A spinal block is a type of regional anesthesia that numbs the lower half of your body, notes the Mayo Clinic. General anesthesia, on the other hand, affects the entire body and acts on the brain and nervous system to render a person temporarily unconscious, notes the American Academy of Orthopaedic Surgeons. 

As for Hamilton, she plans to have her left hip replaced in March 2022. 

“Then I’ll be back to doing my kayaking and hiking and all that good stuff!” she said. 

Curious about how Snopes’ writers verify information and craft their stories for public consumption? We’ve collected some posts that help explain how we do what we do. Happy reading and let us know what else you might be interested in knowing.

Sources

ACIP Contraindications Guidelines for Immunization | CDC. 9 Dec. 2021, https://www.cdc.gov/vaccines/hcp/acip-recs/general-recs/contraindications.html.

Additional Instructions for Preparing for Your Surgery during COVID-19. OHSU Hospital, 4 Jan. 2022, https://www.ohsu.edu/sites/default/files/2021-10/OHSU-Preparing-for-Surgery-during-COVID19-English-Oct22-2021.pdf.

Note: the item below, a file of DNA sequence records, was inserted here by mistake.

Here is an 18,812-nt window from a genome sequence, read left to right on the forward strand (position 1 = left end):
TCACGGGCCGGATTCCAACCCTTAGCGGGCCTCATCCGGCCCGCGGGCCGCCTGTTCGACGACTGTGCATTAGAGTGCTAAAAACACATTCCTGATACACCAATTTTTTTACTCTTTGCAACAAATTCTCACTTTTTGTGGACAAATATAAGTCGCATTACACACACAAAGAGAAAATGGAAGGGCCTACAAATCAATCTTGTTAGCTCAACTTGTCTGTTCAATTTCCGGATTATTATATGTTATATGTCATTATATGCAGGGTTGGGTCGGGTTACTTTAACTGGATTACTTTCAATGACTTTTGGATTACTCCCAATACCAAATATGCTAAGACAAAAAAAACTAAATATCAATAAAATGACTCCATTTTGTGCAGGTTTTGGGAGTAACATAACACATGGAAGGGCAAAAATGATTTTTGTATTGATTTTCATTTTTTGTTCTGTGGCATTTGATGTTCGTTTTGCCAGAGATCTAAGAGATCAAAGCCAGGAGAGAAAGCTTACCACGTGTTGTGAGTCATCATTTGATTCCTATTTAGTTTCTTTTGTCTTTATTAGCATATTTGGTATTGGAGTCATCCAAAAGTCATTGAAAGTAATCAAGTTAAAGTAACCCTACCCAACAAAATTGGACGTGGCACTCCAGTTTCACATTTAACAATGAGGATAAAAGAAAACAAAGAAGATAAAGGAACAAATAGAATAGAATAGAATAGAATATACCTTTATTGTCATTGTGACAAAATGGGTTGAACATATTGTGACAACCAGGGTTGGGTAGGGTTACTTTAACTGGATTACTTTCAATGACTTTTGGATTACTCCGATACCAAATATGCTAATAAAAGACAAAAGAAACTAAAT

Anesthesia for Hip and Knee Surgery – OrthoInfo – AAOS. https://www.orthoinfo.org/en/treatment/anesthesia-for-hip-and-knee-surgery/. Accessed 4 Jan. 2022.

CDC. “COVID-19 Vaccination.” Centers for Disease Control and Prevention, 11 Feb. 2020, https://www.cdc.gov/coronavirus/2019-ncov/vaccines/expect/other-procedures.html.

“Copypasta.” Snopes.Com, https://www.snopes.com/collections/copypasta/. Accessed 4 Jan. 2022.

Covid: What You Need to Know Before Your Surgical Appointment | Columbia Surgery. https://columbiasurgery.org/news/here-s-what-you-need-know-your-surgical-appointment. Accessed 4 Jan. 2022.

COVID-19 Has Changed Surgery Forever. https://www.asahq.org/about-asa/newsroom/news-releases/2021/03/covid-19-has-changed-surgery-forever. Accessed 4 Jan. 2022.

DelhiJune 15, Chayan Kundu New, et al. “Fact Check: You Can Sleep through This Viral Claim Saying Anaesthetics Can Kill Vaccinated People.” India Today, https://www.indiatoday.in/fact-check/story/fact-check-sleep-viral-claim-anaesthetics-vaccinated-people-1815191-2021-06-15. Accessed 4 Jan. 2022.

Guay, Joanne, et al. “Nerve Blocks or No Nerve Blocks for Pain Control after Elective Hip Replacement (Arthroplasty) Surgery in Adults.” Cochrane Database of Systematic Reviews, edited by Cochrane Anaesthesia Group, vol. 2017, no. 10, Oct. 2017. DOI.org (Crossref), https://doi.org/10.1002/14651858.CD011608.pub2.

“New COVID-19 Cases in US Soar to Highest Levels on Record.” Snopes.Com, https://www.snopes.com/ap/2021/12/29/new-covid-19-cases-in-us-soar-to-highest-levels-on-record/. Accessed 4 Jan. 2022.

“What Is Copypasta?” Snopes.Com, https://www.snopes.com/articles/369246/what-is-copypasta/. Accessed 4 Jan. 2022.

“WHO: Global COVID Cases Up 11% Last Week, Omicron Risk High.” Snopes.Com, https://www.snopes.com/ap/2021/12/29/who-global-covid-cases-up-11-last-week-omicron-risk-high/. Accessed 4 Jan. 2022.